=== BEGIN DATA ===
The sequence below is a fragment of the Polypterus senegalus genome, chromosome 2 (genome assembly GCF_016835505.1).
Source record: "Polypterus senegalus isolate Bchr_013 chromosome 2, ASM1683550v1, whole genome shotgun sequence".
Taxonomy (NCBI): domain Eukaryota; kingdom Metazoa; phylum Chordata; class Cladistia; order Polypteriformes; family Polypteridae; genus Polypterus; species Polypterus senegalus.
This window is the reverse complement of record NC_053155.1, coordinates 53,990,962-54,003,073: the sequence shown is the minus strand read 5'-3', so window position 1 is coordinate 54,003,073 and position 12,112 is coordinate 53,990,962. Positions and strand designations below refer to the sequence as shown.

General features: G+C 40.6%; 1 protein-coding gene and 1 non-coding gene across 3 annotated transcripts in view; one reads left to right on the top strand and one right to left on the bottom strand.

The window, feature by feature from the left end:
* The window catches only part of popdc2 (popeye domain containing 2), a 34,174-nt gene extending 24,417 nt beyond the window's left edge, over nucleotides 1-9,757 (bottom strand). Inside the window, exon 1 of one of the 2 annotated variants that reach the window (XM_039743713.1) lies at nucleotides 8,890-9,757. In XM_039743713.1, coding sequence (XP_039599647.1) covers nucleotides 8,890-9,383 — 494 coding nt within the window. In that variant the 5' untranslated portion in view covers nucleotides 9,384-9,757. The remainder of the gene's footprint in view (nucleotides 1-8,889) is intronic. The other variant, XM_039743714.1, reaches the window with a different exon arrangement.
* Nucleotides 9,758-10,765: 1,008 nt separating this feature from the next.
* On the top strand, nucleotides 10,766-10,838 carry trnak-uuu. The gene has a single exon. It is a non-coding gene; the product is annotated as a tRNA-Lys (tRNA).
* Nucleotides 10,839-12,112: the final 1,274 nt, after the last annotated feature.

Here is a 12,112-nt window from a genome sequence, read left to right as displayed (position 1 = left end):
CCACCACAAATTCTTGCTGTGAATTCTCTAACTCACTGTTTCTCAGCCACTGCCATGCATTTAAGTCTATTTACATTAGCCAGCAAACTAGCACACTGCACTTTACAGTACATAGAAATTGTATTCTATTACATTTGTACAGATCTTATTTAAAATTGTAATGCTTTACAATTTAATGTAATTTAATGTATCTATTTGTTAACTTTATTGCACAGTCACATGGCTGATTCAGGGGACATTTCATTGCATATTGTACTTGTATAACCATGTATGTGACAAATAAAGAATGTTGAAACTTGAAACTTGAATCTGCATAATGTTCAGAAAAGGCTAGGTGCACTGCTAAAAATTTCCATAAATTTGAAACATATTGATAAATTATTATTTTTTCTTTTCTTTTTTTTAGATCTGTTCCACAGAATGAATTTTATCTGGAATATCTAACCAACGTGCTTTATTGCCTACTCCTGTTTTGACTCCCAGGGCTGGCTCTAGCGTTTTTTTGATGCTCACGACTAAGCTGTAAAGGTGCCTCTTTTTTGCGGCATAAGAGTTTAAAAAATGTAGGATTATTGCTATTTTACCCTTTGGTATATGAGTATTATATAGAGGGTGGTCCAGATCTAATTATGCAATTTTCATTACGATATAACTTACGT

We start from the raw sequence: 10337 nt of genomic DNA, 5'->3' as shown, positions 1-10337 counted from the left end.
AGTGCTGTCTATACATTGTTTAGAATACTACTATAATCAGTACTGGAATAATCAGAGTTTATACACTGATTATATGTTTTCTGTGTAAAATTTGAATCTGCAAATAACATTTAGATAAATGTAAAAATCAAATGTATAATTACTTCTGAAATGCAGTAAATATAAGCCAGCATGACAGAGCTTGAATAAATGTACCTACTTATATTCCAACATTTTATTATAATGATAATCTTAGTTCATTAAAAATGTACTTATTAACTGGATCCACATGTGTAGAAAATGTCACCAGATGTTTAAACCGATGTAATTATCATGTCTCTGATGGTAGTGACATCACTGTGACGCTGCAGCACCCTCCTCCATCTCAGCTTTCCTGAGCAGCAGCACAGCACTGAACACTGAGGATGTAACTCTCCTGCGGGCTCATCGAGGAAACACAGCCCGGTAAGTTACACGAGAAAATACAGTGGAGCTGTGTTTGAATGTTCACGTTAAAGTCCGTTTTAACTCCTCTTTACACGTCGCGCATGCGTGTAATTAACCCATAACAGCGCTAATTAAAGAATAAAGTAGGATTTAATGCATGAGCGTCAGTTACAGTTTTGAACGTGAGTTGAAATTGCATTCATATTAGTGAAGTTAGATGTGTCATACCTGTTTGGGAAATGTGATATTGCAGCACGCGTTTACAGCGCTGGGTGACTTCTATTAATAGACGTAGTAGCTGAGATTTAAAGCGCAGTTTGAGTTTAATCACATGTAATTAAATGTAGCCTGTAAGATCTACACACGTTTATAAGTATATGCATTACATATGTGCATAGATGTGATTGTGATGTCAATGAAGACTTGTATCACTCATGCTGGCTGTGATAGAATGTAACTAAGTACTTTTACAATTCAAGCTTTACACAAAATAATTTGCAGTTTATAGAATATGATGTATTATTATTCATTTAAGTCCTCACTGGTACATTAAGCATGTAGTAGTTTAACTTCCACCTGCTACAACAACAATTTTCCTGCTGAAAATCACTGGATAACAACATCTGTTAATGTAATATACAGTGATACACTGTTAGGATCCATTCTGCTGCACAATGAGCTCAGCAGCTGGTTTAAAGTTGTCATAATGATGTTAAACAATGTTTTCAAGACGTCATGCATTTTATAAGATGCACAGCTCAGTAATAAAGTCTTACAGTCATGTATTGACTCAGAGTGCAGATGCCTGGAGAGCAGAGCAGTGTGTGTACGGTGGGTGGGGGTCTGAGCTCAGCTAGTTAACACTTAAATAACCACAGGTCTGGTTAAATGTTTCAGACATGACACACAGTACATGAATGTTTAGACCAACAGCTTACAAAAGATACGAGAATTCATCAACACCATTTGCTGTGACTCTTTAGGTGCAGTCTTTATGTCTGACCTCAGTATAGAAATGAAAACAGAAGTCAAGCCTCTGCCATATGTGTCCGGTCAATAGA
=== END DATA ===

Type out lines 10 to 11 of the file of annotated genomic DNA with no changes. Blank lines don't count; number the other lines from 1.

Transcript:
* Nucleotides 10,839-12,112: the final 1,274 nt, after the last annotated feature.

Here is a 12,112-nt window from a genome sequence, read left to right as displayed (position 1 = left end):